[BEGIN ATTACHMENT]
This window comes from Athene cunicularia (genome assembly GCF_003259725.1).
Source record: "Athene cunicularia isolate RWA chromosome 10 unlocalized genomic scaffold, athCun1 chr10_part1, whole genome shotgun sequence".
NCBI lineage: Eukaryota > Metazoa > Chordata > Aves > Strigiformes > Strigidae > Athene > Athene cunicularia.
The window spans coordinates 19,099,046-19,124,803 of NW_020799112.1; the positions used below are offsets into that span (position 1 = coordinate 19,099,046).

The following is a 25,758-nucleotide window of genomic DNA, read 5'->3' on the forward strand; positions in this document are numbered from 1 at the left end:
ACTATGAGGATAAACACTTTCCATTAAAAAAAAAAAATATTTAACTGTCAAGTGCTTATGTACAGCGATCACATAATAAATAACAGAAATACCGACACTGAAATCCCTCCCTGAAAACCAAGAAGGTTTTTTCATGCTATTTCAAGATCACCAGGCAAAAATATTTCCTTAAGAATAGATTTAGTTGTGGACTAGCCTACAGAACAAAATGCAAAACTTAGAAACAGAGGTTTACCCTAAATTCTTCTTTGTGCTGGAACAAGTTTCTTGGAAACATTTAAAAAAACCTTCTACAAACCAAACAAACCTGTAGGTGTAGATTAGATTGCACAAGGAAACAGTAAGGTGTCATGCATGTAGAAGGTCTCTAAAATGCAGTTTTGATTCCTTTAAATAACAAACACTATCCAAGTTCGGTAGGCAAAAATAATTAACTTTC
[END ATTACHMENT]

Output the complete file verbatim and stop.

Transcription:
This window comes from Athene cunicularia (genome assembly GCF_003259725.1).
Source record: "Athene cunicularia isolate RWA chromosome 10 unlocalized genomic scaffold, athCun1 chr10_part1, whole genome shotgun sequence".
NCBI lineage: Eukaryota > Metazoa > Chordata > Aves > Strigiformes > Strigidae > Athene > Athene cunicularia.
The window spans coordinates 19,099,046-19,124,803 of NW_020799112.1; the positions used below are offsets into that span (position 1 = coordinate 19,099,046).

The following is a 25,758-nucleotide window of genomic DNA, read 5'->3' on the forward strand; positions in this document are numbered from 1 at the left end:
ACTATGAGGATAAACACTTTCCATTAAAAAAAAAAAATATTTAACTGTCAAGTGCTTATGTACAGCGATCACATAATAAATAACAGAAATACCGACACTGAAATCCCTCCCTGAAAACCAAGAAGGTTTTTTCATGCTATTTCAAGATCACCAGGCAAAAATATTTCCTTAAGAATAGATTTAGTTGTGGACTAGCCTACAGAACAAAATGCAAAACTTAGAAACAGAGGTTTACCCTAAATTCTTCTTTGTGCTGGAACAAGTTTCTTGGAAACATTTAAAAAAACCTTCTACAAACCAAACAAACCTGTAGGTGTAGATTAGATTGCACAAGGAAACAGTAAGGTGTCATGCATGTAGAAGGTCTCTAAAATGCAGTTTTGATTCCTTTAAATAACAAACACTATCCAAGTTCGGTAGGCAAAAATAATTAACTTTC